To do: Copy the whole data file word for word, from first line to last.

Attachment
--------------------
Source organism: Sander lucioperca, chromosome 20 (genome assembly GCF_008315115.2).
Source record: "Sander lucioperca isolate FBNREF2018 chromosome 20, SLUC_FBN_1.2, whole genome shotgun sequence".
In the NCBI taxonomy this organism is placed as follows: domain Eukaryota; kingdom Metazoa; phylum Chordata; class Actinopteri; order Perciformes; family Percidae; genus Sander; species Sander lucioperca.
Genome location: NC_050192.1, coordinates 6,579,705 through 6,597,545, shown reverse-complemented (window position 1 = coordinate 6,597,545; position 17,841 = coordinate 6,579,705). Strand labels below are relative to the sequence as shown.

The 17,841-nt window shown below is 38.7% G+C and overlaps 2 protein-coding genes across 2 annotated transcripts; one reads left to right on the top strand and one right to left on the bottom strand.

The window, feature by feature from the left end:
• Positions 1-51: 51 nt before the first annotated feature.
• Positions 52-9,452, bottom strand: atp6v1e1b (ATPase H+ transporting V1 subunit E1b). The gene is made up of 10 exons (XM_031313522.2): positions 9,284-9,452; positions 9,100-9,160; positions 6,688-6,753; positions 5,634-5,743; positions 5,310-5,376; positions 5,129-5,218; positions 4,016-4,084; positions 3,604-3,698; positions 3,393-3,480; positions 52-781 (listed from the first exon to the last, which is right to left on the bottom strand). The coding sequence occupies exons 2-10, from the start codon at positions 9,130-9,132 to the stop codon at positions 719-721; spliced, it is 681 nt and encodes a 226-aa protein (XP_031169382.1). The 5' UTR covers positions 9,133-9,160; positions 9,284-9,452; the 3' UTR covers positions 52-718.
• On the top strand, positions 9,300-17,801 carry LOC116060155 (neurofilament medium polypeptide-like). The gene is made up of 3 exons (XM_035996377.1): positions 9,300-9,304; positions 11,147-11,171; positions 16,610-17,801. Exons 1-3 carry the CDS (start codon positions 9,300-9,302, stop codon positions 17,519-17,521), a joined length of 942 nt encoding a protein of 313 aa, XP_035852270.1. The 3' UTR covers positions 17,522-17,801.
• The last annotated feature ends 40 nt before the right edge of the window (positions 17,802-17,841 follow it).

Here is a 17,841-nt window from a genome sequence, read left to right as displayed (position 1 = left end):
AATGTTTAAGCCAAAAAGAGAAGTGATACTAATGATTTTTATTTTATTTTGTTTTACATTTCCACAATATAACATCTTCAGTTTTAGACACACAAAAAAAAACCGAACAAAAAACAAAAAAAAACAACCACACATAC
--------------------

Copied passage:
Source organism: Sander lucioperca, chromosome 20 (genome assembly GCF_008315115.2).
Source record: "Sander lucioperca isolate FBNREF2018 chromosome 20, SLUC_FBN_1.2, whole genome shotgun sequence".
In the NCBI taxonomy this organism is placed as follows: domain Eukaryota; kingdom Metazoa; phylum Chordata; class Actinopteri; order Perciformes; family Percidae; genus Sander; species Sander lucioperca.
Genome location: NC_050192.1, coordinates 6,579,705 through 6,597,545, shown reverse-complemented (window position 1 = coordinate 6,597,545; position 17,841 = coordinate 6,579,705). Strand labels below are relative to the sequence as shown.

The 17,841-nt window shown below is 38.7% G+C and overlaps 2 protein-coding genes across 2 annotated transcripts; one reads left to right on the top strand and one right to left on the bottom strand.

The window, feature by feature from the left end:
• Positions 1-51: 51 nt before the first annotated feature.
• Positions 52-9,452, bottom strand: atp6v1e1b (ATPase H+ transporting V1 subunit E1b). The gene is made up of 10 exons (XM_031313522.2): positions 9,284-9,452; positions 9,100-9,160; positions 6,688-6,753; positions 5,634-5,743; positions 5,310-5,376; positions 5,129-5,218; positions 4,016-4,084; positions 3,604-3,698; positions 3,393-3,480; positions 52-781 (listed from the first exon to the last, which is right to left on the bottom strand). The coding sequence occupies exons 2-10, from the start codon at positions 9,130-9,132 to the stop codon at positions 719-721; spliced, it is 681 nt and encodes a 226-aa protein (XP_031169382.1). The 5' UTR covers positions 9,133-9,160; positions 9,284-9,452; the 3' UTR covers positions 52-718.
• On the top strand, positions 9,300-17,801 carry LOC116060155 (neurofilament medium polypeptide-like). The gene is made up of 3 exons (XM_035996377.1): positions 9,300-9,304; positions 11,147-11,171; positions 16,610-17,801. Exons 1-3 carry the CDS (start codon positions 9,300-9,302, stop codon positions 17,519-17,521), a joined length of 942 nt encoding a protein of 313 aa, XP_035852270.1. The 3' UTR covers positions 17,522-17,801.
• The last annotated feature ends 40 nt before the right edge of the window (positions 17,802-17,841 follow it).

Here is a 17,841-nt window from a genome sequence, read left to right as displayed (position 1 = left end):
AATGTTTAAGCCAAAAAGAGAAGTGATACTAATGATTTTTATTTTATTTTGTTTTACATTTCCACAATATAACATCTTCAGTTTTAGACACACAAAAAAAAACCGAACAAAAAACAAAAAAAAACAACCACACATAC